But again to oversimplify, when the VIX gets crazy on the upside, small investors often run into trouble. And losses.

The VIX remains in crazy mode today. So beware. It may prove a good time to clear out of some wobbly positions.

And what areas might those wobbly positions include. Simple. It’s a domino effect, based on increasing fears that the current, hard-left, holographic excuse for an administration in Washington has no clue about what it’s doing. Except perhaps for advancing the Bernie Sanders / AOC / Cuba / Venezuela path to socialism, which is clearly predicated on the ruin of almost all of us. Except for the mega-wealthy faux socialists who back this treasonous crusade.

I hate to intrude politics on this investing column yet again. But what I’m trying to say is that an increasing number of investors, both small and even some large ones, have been systematically bailing on Mr Market since at least August.

The reasons behind current investor nervousness are extensive and various.

They include the following:

The destruction of the dollar and other fiscal skulduggery

The intentional physical alteration of the American electorate via zero border controls

The second and third massive anti-Trump, anti-populist, anti-American worker hoaxes. These twin hoaxes, which include Trump’s “loss” of Election 2020 and the so-called January 6, 2021 Capitol Hill “insurrection” are all part of a move to crush and even illegally jail anyone opposed to the socialist bureaucrats and politicians who now control the Injustice System nationwide.

These fiscal moves, narratives and hoaxes have been substantially aided and abetted by the utterly corrupt media, which will, under no circumstances, allow the dissemination of the truth to the mass audience of Americans. Thus, this allows this massive, collective Big Lie to become the utterly untrue “truth” for any Americans unaware of how this game works. Orwell couldn’t have dreamed up a more perfect script.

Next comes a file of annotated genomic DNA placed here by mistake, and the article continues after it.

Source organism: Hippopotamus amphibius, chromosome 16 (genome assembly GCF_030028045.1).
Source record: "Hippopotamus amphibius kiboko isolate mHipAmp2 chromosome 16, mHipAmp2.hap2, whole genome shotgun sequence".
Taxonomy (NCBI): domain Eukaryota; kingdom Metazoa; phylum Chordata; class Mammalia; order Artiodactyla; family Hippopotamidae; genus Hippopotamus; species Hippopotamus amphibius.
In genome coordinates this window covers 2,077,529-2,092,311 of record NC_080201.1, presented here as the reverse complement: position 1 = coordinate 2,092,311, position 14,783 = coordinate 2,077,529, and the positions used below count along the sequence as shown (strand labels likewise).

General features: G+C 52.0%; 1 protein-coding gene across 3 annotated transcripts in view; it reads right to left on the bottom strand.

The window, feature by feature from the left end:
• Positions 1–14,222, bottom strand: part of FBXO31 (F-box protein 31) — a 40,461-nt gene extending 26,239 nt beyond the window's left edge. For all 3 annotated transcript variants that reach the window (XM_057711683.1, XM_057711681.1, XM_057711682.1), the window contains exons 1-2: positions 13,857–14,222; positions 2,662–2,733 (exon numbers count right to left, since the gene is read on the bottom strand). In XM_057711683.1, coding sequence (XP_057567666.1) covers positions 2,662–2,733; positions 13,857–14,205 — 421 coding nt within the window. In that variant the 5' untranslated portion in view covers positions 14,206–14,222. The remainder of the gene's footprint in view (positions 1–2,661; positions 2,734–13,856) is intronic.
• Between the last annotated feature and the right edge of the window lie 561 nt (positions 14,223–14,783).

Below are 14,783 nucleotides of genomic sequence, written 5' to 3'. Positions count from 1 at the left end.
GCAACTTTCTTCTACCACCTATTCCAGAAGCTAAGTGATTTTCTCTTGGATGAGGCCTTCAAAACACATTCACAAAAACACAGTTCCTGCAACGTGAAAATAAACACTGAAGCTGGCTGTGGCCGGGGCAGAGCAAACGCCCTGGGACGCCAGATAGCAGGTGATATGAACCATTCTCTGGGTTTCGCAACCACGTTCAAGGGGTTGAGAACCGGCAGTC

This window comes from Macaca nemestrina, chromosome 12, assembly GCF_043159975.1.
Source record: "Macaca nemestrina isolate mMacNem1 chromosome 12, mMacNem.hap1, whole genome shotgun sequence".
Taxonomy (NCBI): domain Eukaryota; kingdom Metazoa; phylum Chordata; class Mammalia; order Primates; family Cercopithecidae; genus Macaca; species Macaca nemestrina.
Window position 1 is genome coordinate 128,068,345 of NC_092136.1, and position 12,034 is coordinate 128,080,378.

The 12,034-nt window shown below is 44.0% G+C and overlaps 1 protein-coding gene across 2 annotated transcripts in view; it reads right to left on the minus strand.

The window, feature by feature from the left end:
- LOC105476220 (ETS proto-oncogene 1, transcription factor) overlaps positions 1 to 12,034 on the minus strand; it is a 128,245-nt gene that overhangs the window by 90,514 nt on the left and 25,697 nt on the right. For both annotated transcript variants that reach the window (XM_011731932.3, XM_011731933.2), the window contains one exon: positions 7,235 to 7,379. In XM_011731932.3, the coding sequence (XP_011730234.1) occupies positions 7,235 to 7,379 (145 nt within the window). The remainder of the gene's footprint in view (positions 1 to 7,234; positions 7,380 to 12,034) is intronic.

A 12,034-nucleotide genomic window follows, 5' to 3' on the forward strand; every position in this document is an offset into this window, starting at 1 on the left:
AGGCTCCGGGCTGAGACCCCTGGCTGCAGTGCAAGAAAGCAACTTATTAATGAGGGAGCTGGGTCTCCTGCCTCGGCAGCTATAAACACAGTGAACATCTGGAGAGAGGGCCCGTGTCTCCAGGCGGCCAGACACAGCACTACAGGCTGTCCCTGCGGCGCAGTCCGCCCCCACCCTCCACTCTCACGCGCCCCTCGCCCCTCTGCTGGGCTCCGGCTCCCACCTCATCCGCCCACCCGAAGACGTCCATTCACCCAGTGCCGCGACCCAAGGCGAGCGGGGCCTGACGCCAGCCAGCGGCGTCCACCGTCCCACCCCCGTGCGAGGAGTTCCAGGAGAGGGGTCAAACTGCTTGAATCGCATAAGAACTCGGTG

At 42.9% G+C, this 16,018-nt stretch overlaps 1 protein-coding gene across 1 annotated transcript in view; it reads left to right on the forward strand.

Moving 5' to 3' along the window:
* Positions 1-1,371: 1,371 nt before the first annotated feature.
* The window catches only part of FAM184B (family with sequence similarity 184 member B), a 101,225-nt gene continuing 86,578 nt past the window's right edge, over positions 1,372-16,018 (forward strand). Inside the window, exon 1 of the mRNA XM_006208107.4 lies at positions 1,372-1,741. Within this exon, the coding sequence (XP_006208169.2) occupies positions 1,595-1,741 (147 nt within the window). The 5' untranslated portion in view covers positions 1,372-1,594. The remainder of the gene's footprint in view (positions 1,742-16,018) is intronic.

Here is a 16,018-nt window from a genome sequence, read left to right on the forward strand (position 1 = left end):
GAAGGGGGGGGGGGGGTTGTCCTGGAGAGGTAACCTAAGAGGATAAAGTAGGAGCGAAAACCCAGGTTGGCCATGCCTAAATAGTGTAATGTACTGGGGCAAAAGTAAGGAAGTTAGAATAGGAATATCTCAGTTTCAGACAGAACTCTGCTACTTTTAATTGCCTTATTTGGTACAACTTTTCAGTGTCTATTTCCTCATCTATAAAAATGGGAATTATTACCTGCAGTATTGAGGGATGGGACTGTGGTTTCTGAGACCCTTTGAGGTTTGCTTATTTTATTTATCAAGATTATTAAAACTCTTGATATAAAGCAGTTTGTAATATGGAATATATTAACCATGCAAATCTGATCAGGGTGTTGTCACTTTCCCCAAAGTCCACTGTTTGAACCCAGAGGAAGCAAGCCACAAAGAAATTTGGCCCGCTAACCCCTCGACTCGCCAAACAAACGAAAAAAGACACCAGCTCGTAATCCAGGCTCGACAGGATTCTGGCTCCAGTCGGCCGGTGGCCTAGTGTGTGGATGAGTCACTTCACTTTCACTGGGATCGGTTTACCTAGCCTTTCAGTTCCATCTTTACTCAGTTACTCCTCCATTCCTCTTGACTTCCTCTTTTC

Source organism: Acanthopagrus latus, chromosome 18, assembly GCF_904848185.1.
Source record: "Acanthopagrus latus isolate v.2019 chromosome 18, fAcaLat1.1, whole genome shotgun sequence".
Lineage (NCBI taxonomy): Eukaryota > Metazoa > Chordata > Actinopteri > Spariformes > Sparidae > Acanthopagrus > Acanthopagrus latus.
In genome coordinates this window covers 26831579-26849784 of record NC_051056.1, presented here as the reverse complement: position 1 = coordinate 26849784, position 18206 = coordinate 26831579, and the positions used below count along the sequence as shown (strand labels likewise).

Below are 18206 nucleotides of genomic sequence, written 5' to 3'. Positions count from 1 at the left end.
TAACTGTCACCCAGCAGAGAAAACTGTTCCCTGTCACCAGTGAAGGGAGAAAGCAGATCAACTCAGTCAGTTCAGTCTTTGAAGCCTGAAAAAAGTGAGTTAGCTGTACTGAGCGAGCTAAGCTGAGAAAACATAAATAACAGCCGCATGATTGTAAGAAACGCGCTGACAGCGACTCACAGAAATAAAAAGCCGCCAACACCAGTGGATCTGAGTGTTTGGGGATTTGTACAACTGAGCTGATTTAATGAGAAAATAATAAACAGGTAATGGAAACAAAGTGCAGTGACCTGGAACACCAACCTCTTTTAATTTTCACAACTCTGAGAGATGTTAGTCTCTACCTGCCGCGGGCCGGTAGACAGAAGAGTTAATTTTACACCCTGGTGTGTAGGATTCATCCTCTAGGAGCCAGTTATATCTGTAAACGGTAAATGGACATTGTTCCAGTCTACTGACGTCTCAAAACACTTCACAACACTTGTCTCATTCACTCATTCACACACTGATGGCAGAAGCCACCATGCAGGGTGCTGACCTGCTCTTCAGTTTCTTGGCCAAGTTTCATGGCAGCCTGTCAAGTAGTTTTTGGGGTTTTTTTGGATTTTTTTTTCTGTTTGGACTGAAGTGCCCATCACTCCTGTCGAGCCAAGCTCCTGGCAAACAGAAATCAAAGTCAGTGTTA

Treason, anyone? Investors beware…

All this is treason, pure and simple, against the American people. But no credible counter-force exists. Not even MAGA. Astute investors can see this and realize that the entire economic system teeters on the edge. If not now, then tomorrow. So they continue, gradually, but at an ever-faster clip, to withdraw their money from this likely-to-fail system. Which way is America’s investing pendulum swinging? The wrong way, we think.

If this continues, it won’t end well. And if it continues, we won’t see a Santa Claus Rally this December. Or a recovery in 2022, which is this country’s last, best chance to change America’s almost inevitable decline before it proves impossible to stop.


To make a long story short and to oversimplify: Preferred stocks are not “common stocks.” They are a different class of stock, with or without a set duration that, like bonds, offer a fixed interest rate throughout their lifetime.

Typically, they come on the market in a unique, non-IPO fashion, priced nominally at $25 per share most of the time. They then trade like bonds. I.e., when interest rates go up, preferred stock prices go down, and when interest rates go down, preferred stock prices go up. (Usually, and with slight variances depending on the quality of each issue.)

Unlike common stocks, preferred stocks cannot vote their shares. But also, unlike common stocks, they are senior to common stocks should a company head for Chapter 13.

“Baby bonds” look, smell, and may even taste like preferred stocks. They go public the same way, generally speaking. They’re usually priced at $25 per share. Except that they’re not equity investments. They are debt instruments. Hence, the term “baby bonds,” since your average bond sells in $1,000 increments.

Much more on these types of instruments is available via numerous internet investing sites.

Headline image link: Comically Incorrect.


Terry Ponick

Biographical Note: Dateline Award-winning music and theater critic for The Connection Newspapers and the Reston-Fairfax Times, Terry was the music critic for the Washington Times print edition (1994-2010) and online Communities (2010-2014). Since 2014, he has been the Senior Business and Entertainment Editor for Communities Digital News (CDN). A former stockbroker and a writer and editor with many interests, he served as editor under contract from the White House Office of Science and Technology Policy (OSTP) and continues to write on science and business topics. He is a graduate of Georgetown University (BA, MA) and the University of South Carolina where he was awarded a Ph.D. in English and American Literature and co-founded one of the earliest Writing Labs in the country. Twitter: @terryp17